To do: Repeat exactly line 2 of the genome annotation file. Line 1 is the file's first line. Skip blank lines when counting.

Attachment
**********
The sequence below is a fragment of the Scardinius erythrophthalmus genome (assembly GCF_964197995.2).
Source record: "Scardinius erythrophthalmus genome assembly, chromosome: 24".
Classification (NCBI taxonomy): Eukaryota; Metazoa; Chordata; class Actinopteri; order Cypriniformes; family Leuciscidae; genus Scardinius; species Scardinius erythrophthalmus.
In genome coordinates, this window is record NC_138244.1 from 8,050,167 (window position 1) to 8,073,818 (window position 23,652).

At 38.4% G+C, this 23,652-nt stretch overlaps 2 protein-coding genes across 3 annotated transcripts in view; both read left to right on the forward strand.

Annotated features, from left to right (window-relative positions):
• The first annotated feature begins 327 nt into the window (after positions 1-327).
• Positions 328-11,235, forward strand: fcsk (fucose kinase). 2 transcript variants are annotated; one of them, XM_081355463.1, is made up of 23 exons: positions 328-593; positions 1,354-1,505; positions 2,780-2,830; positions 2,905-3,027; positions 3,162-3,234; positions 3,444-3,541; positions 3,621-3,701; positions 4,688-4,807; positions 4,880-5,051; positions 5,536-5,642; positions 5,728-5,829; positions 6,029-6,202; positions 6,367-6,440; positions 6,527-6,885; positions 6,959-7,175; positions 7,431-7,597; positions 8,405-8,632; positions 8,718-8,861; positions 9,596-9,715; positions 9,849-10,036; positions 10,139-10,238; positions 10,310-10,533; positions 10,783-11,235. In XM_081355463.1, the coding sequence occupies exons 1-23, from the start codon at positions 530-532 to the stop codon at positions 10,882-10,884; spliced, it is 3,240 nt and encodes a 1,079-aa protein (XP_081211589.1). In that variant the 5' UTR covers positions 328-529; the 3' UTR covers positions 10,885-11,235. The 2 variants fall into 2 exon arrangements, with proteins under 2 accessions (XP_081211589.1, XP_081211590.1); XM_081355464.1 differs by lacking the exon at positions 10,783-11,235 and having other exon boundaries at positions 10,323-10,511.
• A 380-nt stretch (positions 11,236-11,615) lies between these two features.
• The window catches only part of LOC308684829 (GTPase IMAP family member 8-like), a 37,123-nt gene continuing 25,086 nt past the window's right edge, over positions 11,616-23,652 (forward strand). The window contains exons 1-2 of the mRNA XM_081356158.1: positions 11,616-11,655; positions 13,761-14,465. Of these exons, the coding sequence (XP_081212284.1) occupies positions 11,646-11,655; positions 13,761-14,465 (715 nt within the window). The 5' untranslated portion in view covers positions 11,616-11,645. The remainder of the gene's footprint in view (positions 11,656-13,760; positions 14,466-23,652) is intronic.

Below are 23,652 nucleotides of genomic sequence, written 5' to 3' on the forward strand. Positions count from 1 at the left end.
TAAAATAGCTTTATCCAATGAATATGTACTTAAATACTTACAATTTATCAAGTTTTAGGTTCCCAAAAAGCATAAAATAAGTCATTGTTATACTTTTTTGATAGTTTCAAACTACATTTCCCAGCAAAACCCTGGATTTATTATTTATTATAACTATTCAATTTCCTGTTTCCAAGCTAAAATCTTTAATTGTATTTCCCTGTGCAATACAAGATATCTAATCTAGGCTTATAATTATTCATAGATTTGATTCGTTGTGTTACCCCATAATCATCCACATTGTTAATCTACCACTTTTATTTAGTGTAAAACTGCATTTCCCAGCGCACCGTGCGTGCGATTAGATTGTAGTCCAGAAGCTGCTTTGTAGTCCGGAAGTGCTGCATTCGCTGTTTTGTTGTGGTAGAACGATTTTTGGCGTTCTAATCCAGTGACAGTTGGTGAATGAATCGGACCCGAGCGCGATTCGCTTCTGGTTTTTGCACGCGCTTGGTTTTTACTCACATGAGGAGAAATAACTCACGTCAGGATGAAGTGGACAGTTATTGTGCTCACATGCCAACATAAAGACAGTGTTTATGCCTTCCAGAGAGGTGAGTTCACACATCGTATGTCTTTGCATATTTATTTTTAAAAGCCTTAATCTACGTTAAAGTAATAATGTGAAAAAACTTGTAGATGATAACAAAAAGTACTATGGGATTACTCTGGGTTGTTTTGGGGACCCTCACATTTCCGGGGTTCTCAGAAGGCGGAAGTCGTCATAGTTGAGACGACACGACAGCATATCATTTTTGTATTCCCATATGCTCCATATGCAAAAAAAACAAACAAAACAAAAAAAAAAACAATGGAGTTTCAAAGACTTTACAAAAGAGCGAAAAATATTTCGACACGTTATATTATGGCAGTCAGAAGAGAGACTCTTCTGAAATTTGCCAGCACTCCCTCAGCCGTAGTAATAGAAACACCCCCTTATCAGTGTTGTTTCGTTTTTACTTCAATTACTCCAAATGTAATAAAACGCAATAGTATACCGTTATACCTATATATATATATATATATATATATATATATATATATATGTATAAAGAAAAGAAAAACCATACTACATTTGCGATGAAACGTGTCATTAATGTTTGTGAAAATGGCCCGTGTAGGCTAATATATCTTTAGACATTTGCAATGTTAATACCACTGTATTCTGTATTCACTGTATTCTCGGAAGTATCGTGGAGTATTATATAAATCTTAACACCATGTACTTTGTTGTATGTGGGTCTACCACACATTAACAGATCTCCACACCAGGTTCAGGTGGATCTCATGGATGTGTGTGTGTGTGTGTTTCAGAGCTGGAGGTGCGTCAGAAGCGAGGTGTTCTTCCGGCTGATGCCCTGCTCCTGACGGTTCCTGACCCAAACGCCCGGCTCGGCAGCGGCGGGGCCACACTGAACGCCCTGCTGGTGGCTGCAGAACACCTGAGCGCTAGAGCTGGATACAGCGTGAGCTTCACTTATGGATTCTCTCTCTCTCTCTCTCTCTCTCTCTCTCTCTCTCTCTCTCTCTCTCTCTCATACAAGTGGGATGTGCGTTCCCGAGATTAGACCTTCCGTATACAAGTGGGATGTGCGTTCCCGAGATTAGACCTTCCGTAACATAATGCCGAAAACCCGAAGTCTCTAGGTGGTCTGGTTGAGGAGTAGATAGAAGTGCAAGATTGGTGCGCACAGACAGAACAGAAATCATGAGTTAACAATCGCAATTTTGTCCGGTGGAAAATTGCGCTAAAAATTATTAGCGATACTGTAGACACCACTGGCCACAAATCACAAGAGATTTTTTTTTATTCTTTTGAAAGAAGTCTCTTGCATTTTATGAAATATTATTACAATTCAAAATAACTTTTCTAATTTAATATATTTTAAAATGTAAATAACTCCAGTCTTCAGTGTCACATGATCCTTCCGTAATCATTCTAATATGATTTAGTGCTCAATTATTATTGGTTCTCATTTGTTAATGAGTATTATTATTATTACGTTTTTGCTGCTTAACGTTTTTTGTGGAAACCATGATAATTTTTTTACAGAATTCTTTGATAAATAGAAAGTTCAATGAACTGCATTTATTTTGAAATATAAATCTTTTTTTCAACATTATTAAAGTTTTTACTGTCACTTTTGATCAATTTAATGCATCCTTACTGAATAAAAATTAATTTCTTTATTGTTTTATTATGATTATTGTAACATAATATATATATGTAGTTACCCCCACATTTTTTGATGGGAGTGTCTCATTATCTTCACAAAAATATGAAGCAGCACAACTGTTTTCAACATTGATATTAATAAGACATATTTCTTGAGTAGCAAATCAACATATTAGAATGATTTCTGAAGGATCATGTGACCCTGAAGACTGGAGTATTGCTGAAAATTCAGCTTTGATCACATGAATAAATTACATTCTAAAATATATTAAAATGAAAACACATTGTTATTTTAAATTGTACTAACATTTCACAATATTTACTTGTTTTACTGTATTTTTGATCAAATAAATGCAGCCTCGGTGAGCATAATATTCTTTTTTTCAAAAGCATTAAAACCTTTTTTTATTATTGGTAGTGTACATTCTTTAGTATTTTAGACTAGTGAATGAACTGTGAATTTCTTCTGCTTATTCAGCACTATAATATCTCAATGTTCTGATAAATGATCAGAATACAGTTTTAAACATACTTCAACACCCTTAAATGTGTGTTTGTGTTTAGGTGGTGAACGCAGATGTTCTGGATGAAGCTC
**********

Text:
Source record: "Scardinius erythrophthalmus genome assembly, chromosome: 24".